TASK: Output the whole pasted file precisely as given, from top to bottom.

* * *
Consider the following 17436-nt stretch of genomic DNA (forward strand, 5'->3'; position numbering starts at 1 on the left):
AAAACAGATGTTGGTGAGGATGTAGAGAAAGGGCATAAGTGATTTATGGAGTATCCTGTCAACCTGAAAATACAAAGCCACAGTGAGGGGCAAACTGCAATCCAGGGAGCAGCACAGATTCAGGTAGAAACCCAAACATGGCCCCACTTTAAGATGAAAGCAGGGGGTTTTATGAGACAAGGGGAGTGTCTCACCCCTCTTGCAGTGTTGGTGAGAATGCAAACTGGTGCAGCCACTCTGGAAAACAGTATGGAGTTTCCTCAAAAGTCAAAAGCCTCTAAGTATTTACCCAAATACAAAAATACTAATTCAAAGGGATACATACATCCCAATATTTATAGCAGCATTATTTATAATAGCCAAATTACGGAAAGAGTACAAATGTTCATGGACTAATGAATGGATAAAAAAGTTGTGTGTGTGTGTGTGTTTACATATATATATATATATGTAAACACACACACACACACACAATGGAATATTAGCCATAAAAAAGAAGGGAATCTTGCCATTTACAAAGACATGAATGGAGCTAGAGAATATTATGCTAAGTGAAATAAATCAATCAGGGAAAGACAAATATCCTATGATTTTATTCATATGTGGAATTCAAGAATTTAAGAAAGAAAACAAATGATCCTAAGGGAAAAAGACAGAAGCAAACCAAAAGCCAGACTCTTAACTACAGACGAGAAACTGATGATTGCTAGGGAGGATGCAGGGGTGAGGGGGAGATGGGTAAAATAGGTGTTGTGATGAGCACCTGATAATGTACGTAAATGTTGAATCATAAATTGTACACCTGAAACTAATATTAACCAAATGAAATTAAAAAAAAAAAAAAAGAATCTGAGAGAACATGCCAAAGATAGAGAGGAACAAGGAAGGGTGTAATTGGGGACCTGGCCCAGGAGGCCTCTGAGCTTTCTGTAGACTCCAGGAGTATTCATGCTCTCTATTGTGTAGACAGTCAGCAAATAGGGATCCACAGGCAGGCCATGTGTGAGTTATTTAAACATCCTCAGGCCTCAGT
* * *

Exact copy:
Consider the following 17436-nt stretch of genomic DNA (forward strand, 5'->3'; position numbering starts at 1 on the left):
AAAACAGATGTTGGTGAGGATGTAGAGAAAGGGCATAAGTGATTTATGGAGTATCCTGTCAACCTGAAAATACAAAGCCACAGTGAGGGGCAAACTGCAATCCAGGGAGCAGCACAGATTCAGGTAGAAACCCAAACATGGCCCCACTTTAAGATGAAAGCAGGGGGTTTTATGAGACAAGGGGAGTGTCTCACCCCTCTTGCAGTGTTGGTGAGAATGCAAACTGGTGCAGCCACTCTGGAAAACAGTATGGAGTTTCCTCAAAAGTCAAAAGCCTCTAAGTATTTACCCAAATACAAAAATACTAATTCAAAGGGATACATACATCCCAATATTTATAGCAGCATTATTTATAATAGCCAAATTACGGAAAGAGTACAAATGTTCATGGACTAATGAATGGATAAAAAAGTTGTGTGTGTGTGTGTGTTTACATATATATATATATATGTAAACACACACACACACACACAATGGAATATTAGCCATAAAAAAGAAGGGAATCTTGCCATTTACAAAGACATGAATGGAGCTAGAGAATATTATGCTAAGTGAAATAAATCAATCAGGGAAAGACAAATATCCTATGATTTTATTCATATGTGGAATTCAAGAATTTAAGAAAGAAAACAAATGATCCTAAGGGAAAAAGACAGAAGCAAACCAAAAGCCAGACTCTTAACTACAGACGAGAAACTGATGATTGCTAGGGAGGATGCAGGGGTGAGGGGGAGATGGGTAAAATAGGTGTTGTGATGAGCACCTGATAATGTACGTAAATGTTGAATCATAAATTGTACACCTGAAACTAATATTAACCAAATGAAATTAAAAAAAAAAAAAAAGAATCTGAGAGAACATGCCAAAGATAGAGAGGAACAAGGAAGGGTGTAATTGGGGACCTGGCCCAGGAGGCCTCTGAGCTTTCTGTAGACTCCAGGAGTATTCATGCTCTCTATTGTGTAGACAGTCAGCAAATAGGGATCCACAGGCAGGCCATGTGTGAGTTATTTAAACATCCTCAGGCCTCAGT